Can some good come out of the Penn State tragedy? Former FBI director Louis Freeh has authored a remarkable, lengthy and brutally frank report that finds fault with lots of people at Penn State. But a group that has heretofore received only modest criticism gets a lot from Freeh—the Board of Trustees. And, reading news reports of the findings, it appears Freeh’s view of the role of boards is very similar to mine, and highly consistent with an idea I have been promoting with increasing frequency for several years.
Freeh said “the Board allowed itself to be marginalized by not demanding thorough and forthright reports on the affairs of the University.” Freeh’s indictment of the Penn State board would apply, I submit, to probably a majority of the governing boards of American universities. While boards can become too activist and disruptive (some would say this is the case at the University of Virginia, but I am not so certain), the far larger problem is that boards are co-opted by the administration which supposedly is subservient to them. The boards accept the information that the president provides as the sum total (or a very, very large proportion of the total) of what they should know about university affairs.
University presidents typically try to maximize revenues and minimize bad publicity. The two are actually highly interrelated. Hence, if something embarrassing happens on campus, the trustees are typically notified only if they likely would find out anyway, or if the legal ramifications of failure to notify are so huge that there is no real alternative. Thus scandals sometimes erupt, despite efforts at containment, and the trustees are caught off guard.
I remember, a few years ago, receiving a phone call from the chair of my university’s board of trustees, a longtime personal friend. The football coach had been arrested for drunk driving, always embarrassing, but doubly so since the coach was featured on posters deploring the dangers of excessive drinking, and the football team had had several members arrested for drinking-related offenses. The board chair had not been informed and was called by a reporter to comment. He was, correctly, furious that he had not been forewarned by the university. I told my friend, approximately, “I got news for you—you don’t hear about half the things you should know about.” What is true at Ohio University is true all over.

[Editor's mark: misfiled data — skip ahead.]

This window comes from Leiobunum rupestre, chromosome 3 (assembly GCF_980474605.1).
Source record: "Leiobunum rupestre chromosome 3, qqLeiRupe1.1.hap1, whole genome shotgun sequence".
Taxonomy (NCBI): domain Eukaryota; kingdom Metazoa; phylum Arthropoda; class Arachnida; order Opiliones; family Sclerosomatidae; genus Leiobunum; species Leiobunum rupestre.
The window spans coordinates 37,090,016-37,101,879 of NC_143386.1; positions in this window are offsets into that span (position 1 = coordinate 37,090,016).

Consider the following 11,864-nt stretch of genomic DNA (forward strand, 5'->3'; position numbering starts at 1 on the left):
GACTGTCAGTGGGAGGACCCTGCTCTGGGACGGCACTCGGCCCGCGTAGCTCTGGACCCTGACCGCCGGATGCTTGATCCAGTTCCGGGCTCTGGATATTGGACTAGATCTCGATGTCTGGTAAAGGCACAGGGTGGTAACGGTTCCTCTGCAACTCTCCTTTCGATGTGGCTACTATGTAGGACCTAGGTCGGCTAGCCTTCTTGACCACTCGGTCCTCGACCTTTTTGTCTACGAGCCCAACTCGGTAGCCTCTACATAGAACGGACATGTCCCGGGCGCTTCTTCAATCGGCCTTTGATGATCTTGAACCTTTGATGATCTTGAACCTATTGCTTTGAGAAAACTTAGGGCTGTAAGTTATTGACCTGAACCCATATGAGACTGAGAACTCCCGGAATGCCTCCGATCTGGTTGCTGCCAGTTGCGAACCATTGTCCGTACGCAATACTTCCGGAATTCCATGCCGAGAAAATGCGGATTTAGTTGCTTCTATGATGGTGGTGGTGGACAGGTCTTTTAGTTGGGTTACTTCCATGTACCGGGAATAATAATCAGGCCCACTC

Louis Freeh thought the Penn State trustees needed to be told when the early reports of Jerry Sandusky’s actions were received by Penn State. Yes. But I think procedures need to be put in place which would make it very, very difficult to conceal information from the governing board. Whether the governing board will act on the information is another matter, but they can’t act if they don’t know.
Specifically, I think every public university, and probably most private ones, should have an employee whose “boss” is not the university administration but the chair of the board of trustees, and whose function it is to independently inform the board of anything that could potentially harm the university. That person should have the equivalent of subpoena power—the right to virtually any file or information source on campus. That person should have some, if not all, the functions of an inspector general in a federal government agency, and his/her reports should circulate regularly to the entire governing board.
My guess is that had that happened at Penn State, the board would have known about Jerry Sandusky’s behavior earlier. There would have been a quicker resolution of the problem. And, most importantly, a few young people might not have had their lives badly scarred, not to mention saving Penn State some scars itself.